Biomechanical Breakdown during Resistance Training/Part 2
Taken from the part one intro:
Without proper guidance and professional instruction most people and athletes have incorrect form while lifting weights resulting in poor mechanics throughout the entire exercise.
Maintaining a Five Point Contact is key to performing all resistance exercises. This is a subject I covered in an earlier article called “Maintaining Proper Spinal Alignment While Resistance Training”.
Here is the second list of some of the most common mistakes made during these lifts and their correction’s as these are the ones most often performed with improper technique.
Cable triceps pushdown
Rounded shoulder positioning with no scapular stability.
Head tilted down and forward, excessive upper arm movement.
Elbows placed right against side of body just above hips.
Standing with body completely upright allowing lower back to go into excessive lordosis.
Swinging of entire body.
Corrections: You will notice that the rules for this are similar to the bicep curls. It’s the same movement but reversed.
Shoulders slightly pulled back and stable, the weight should be supported by posterior deltoids and scapular musculature. This will help with preventing the upper arm from going into too much shoulder flexion or extension.
Do not place elbows against body while curling. This will create unnecessary stress on glenohumeral joint and result in tendonitis. Elbows should be in line with upper body and about a golf or tennis balls distance away from sides of body.
Position head in neutral, looking straight ahead and without dropping chin towards chest. Tucking chin downwards will result in rounding shoulders and loss of scapular stability.
Stand in a partial squat initiated from hips, not the knees and keep core musculature tight throughout. This will prevent swaying of the entire body and help protect against lower back injury. Keep the 4-2-5 concept in mind.
Work triceps throughout entire range of motion, making sure triceps are under constant tension throughout entire movement.
Front Neck Pull Down
Excessive swinging of upper body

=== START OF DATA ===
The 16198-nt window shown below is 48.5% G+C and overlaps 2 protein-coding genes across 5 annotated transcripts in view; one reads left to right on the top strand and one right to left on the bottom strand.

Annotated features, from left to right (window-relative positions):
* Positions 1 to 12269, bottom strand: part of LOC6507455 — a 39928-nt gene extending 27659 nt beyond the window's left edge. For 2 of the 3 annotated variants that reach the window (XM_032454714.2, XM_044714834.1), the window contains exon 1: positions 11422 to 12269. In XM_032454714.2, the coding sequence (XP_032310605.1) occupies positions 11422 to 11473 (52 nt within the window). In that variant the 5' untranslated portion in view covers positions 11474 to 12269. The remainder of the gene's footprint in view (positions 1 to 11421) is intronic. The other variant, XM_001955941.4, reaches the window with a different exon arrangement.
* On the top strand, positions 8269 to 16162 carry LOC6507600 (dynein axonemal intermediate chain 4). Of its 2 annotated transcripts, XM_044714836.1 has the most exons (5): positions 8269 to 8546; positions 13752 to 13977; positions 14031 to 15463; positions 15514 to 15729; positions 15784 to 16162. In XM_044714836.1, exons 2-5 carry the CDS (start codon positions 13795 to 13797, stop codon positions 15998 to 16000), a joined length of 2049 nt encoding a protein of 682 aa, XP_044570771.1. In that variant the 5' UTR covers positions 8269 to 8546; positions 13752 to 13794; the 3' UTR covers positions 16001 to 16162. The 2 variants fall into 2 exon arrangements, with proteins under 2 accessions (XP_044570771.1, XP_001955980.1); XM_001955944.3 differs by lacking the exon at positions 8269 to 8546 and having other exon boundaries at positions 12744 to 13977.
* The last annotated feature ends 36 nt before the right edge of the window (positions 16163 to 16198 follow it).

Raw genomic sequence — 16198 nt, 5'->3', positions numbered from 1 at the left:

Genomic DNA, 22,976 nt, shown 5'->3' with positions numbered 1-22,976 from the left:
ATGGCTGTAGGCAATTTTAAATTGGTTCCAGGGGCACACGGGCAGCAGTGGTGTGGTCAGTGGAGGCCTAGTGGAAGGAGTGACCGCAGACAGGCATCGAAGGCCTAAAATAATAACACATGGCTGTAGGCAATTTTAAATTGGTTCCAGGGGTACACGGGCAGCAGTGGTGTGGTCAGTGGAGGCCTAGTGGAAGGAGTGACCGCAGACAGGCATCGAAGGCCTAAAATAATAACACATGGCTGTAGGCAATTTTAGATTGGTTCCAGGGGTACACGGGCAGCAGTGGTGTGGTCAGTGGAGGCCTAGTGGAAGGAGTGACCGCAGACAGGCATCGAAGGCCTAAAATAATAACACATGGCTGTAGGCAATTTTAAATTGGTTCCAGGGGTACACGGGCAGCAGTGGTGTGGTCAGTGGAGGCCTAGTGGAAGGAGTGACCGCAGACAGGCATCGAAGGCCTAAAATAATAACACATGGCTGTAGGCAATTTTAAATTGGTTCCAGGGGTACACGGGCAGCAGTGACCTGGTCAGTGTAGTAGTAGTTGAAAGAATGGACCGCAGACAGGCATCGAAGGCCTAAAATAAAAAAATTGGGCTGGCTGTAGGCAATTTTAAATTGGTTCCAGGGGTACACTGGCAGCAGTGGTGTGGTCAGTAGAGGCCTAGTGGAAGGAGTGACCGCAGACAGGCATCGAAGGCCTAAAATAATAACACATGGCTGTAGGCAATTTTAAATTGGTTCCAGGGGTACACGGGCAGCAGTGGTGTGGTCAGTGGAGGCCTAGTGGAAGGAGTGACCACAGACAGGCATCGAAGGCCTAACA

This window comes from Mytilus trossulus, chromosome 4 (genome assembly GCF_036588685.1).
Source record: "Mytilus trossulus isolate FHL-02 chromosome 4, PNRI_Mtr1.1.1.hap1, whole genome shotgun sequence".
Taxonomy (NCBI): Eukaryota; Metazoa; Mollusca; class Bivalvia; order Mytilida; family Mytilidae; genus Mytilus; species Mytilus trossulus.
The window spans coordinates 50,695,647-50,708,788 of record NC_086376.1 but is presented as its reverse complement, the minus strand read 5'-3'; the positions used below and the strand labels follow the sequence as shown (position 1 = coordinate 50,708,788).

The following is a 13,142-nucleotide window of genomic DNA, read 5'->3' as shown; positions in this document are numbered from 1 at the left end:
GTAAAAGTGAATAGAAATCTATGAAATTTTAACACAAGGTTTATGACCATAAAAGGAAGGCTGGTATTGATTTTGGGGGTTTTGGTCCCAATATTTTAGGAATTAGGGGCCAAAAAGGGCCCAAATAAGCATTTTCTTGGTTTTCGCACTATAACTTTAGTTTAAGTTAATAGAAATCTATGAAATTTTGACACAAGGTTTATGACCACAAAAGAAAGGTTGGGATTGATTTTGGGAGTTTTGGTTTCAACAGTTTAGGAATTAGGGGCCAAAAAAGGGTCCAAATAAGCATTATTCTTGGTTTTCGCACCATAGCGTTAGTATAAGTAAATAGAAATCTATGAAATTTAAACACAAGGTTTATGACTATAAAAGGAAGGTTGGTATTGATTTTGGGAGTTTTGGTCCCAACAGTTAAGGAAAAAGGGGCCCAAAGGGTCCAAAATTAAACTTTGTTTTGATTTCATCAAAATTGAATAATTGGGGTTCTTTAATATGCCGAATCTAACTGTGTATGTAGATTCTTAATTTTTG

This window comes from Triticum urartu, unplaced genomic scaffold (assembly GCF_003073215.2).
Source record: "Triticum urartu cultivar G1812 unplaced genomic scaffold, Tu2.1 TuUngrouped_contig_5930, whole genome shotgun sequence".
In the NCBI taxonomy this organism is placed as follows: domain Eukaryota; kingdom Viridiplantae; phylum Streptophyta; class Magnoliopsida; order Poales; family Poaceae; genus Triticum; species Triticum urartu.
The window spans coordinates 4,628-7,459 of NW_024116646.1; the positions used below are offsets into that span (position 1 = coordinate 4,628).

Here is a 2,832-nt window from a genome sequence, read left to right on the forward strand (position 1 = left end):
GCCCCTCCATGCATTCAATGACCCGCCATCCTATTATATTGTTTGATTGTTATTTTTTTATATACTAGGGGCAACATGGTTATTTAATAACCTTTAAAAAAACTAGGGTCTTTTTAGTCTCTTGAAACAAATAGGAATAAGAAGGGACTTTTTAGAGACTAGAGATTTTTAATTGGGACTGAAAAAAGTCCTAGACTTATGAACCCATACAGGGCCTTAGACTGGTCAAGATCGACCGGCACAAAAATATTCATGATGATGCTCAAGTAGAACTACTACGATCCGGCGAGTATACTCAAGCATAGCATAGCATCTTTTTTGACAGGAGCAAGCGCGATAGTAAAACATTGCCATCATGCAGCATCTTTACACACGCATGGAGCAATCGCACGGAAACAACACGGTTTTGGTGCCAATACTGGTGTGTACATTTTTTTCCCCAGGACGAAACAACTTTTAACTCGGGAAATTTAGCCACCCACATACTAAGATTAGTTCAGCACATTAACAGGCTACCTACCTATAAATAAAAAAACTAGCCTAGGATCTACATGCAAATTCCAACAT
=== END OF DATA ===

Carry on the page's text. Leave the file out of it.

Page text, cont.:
Not maintaining scapular stability, and letting shoulder rise, placing undue stress on tendons and ligaments.
Tucking chin downward while performing movement, and not maintaining normal lordosis.
Pulling bar down to far down and going into internal rotation of the shoulders.
Sit upward maintaining a neutral spine.
Place hands on bar with either a 1 or 1.5 biacromial width.
Bar should travel in a straight line down to touch superior part of sternum just below clavicle. At top end of movement maintain scapular stability by not going into a full extension. You want to let bar rise as far up as long as the shoulders do not come up as well, unless you are performing a scapular retraction and protraction. Weight must remain on musculature not pulling on joints by maintaining a constant a muscular contraction.
Maintain tight core musculature and the only part of body moving should be arms.
One Arm Dumbbell Rows
Not maintaining normal lordosis and performing exercise with a rounded back.
Excessive use of trapezium while pulling weight upward during exercise.
Losing scapular stability while performing exercise.
Not keeping neck in a neutral position.
Maintain a neutral spine position and normal lordosis of lumbar spine. Performing this exercise with a rounded back puts you at risk for vertebral disk herniation.
Drive weight upwards by driving with elbow and shoulder depressed. This will prevent too much trap recruitment.
Be sure to keep scapula pulled back slightly and stable with a constant contraction at all times.
Keep head in a neutral position. Tucking your chin downward will round your upper back and cause loss of scapular stability.
Supine Dumbbell Chest Flys
Excessive arching of back on bench by not maintaining a 5-point contact.
Too much flexion in elbows resulting in a movement more similar to a press.
Performing exercise with elbows placed at a higher level than acromioclavicular joint throughout movement causing too much compression on AC complex.
Performing with a partial or not full range of motion.
Maintaining a 5-point contact throughout exercise, and keeping a tight core.
Elbows should have a very slight bend in them, which stays constant throughout execution of exercise. If you are increasing the flexion in your elbows in the negative or eccentric part of this exercise then you are doing a chest press.
Throughout exercise in both the eccentric and concentric motion of this exercise the elbows should be 1-3 inches lower than shoulder girdle. Hands should follow a line at mid sternum height in the transverse plane.
Performing this exercise with elbows more superior of acromioclavicular joints can cause AC impingements.
Perform a full range of motion, which is when hands are in line or slightly below body in the frontal plane. In other words your hands should be at least the level of the bench you are lying on in the downward motion of exercise.
If you are still confused and need a visual aid to help out then an excellent resource is the book “Strength Training” by the National Strength & Conditioning Association, or “Strength Training Anatomy”. Human Kinetics publishes both books.